The research carried out by AMI's Macromolecular Chemistry Group, led by Professor Nico Bruns, is motivated by a fascination for polymers and proteins. The rationale behind our work exploits the various functions of proteins, such as their ability to self-assemble into well-defined three dimensional structures and to act as catalysts, and merges them with polymer systems, which are relatively easy to synthesize and can be tailored to specific applications. Via this approach, some of the best aspects of two different domains of macromolecular chemistry are combined in order to exploit the catalytic power of enzymes, to create novel nanosystems and to develop materials with unprecedented new functions. Four lines of research illustrate our strategy:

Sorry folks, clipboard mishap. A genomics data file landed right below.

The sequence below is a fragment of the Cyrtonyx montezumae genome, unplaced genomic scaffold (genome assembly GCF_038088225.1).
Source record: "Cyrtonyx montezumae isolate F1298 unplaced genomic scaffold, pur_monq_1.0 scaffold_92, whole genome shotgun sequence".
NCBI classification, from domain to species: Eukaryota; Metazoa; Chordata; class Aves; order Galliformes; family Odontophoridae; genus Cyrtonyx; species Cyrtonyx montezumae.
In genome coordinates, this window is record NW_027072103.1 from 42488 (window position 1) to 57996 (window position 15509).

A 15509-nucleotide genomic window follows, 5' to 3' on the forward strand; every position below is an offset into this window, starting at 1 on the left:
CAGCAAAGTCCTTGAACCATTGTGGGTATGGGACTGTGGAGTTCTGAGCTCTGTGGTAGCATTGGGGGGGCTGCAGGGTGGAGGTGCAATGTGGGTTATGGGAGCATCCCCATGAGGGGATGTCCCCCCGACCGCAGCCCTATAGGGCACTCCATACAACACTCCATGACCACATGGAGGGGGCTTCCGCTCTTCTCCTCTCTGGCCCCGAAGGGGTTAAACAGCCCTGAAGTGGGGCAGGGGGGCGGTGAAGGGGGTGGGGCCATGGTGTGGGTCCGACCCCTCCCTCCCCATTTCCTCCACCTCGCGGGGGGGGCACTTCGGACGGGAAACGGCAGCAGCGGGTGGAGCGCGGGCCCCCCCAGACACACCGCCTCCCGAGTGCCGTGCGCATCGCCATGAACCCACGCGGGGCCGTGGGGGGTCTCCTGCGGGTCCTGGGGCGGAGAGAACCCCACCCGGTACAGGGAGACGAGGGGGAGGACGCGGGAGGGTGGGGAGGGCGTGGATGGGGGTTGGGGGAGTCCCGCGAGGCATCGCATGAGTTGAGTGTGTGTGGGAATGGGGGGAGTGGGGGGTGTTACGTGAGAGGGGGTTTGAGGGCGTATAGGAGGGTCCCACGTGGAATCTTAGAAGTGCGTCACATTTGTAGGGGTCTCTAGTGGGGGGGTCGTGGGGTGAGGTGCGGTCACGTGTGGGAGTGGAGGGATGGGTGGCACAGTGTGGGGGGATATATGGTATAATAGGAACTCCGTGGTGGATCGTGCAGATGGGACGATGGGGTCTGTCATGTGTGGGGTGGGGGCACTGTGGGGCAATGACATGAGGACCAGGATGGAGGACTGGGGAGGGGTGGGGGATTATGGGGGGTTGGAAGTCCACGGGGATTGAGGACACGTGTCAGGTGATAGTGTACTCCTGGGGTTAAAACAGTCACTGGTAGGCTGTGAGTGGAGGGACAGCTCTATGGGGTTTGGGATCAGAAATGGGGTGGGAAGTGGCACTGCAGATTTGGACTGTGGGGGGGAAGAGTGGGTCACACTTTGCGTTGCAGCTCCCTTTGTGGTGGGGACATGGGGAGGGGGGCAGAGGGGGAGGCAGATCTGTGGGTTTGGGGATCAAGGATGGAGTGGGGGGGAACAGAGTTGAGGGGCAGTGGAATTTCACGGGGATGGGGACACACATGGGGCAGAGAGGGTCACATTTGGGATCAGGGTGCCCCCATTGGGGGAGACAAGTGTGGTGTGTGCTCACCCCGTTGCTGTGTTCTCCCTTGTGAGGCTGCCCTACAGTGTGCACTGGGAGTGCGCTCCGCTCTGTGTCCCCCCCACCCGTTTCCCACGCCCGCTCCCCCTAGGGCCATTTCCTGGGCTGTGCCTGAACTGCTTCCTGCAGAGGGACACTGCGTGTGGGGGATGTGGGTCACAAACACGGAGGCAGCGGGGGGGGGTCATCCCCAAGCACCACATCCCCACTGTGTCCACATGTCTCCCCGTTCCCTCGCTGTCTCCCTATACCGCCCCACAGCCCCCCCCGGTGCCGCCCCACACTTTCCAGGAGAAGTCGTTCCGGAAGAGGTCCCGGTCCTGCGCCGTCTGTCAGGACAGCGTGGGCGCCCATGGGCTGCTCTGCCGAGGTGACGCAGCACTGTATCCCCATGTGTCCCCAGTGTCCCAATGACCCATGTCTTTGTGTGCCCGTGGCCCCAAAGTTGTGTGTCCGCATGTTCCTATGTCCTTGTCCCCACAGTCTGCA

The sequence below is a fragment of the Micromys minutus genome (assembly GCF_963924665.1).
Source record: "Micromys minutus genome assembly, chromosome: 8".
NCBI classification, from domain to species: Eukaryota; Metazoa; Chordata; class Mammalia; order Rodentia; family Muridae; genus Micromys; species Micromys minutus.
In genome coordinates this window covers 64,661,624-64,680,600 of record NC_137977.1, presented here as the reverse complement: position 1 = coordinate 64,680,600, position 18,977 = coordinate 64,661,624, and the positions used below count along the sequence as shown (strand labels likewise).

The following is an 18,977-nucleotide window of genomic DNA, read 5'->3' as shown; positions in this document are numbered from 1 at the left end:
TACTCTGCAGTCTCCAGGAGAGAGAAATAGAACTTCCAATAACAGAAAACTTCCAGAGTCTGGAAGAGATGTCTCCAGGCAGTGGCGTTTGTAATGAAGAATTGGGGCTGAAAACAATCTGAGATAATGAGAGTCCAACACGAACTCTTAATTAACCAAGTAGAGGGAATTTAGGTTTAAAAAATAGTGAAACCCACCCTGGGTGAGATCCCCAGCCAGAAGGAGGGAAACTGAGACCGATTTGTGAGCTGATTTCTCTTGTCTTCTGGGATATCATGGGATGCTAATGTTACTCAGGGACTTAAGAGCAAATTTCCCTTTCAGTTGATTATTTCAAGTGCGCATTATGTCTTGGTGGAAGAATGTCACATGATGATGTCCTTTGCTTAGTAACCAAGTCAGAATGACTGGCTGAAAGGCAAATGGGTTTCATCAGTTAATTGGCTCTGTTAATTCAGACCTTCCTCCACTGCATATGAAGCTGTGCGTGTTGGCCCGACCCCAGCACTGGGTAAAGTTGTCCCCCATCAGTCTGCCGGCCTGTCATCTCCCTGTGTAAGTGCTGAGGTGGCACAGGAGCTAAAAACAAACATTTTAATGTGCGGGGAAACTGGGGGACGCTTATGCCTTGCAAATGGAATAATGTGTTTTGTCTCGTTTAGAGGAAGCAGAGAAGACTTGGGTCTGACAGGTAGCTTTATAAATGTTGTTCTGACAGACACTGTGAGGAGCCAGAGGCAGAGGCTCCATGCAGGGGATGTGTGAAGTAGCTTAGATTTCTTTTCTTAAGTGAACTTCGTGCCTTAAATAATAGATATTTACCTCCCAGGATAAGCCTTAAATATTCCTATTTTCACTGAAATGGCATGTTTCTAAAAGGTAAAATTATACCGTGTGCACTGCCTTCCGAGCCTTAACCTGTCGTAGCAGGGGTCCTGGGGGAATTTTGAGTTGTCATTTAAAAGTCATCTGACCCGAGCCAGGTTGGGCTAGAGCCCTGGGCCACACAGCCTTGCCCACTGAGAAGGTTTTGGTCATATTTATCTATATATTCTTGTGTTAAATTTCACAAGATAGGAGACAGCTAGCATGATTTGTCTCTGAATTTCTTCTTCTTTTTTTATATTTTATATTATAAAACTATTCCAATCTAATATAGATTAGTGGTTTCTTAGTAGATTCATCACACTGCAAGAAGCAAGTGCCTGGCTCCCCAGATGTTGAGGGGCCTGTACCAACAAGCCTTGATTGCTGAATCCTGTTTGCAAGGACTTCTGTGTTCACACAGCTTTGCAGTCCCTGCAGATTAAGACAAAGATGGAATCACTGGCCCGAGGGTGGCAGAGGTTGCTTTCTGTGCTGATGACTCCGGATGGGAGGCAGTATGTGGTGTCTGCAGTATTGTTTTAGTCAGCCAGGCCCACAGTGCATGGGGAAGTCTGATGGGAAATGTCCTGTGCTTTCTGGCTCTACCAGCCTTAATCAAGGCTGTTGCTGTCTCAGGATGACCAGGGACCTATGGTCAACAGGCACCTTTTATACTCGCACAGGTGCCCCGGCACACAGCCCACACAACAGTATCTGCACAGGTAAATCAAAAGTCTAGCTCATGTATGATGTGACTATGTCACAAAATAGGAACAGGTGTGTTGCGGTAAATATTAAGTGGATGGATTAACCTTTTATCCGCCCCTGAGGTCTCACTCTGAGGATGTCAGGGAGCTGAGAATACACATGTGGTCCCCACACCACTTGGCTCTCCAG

1) Biocatalytic Atom Transfer Radical Polymerizations (bioATRP)
2) Polymerization-amplified malaria diagnostics
2) Protein cages and polymersomes as nanoreactors and nanocapsules
3) Force-responsive polymer-protein hybrid materials
Since October 2018, Prof. Nico Bruns has moved to the University of Strathclyde, Glasgow, where he is Professor of Macromolecular Chemistry in the Department of Pure and Applied Chemistry. Part of his group remains under his scientific supervision at AMI, while the other part now works in his new labs in Glasgow.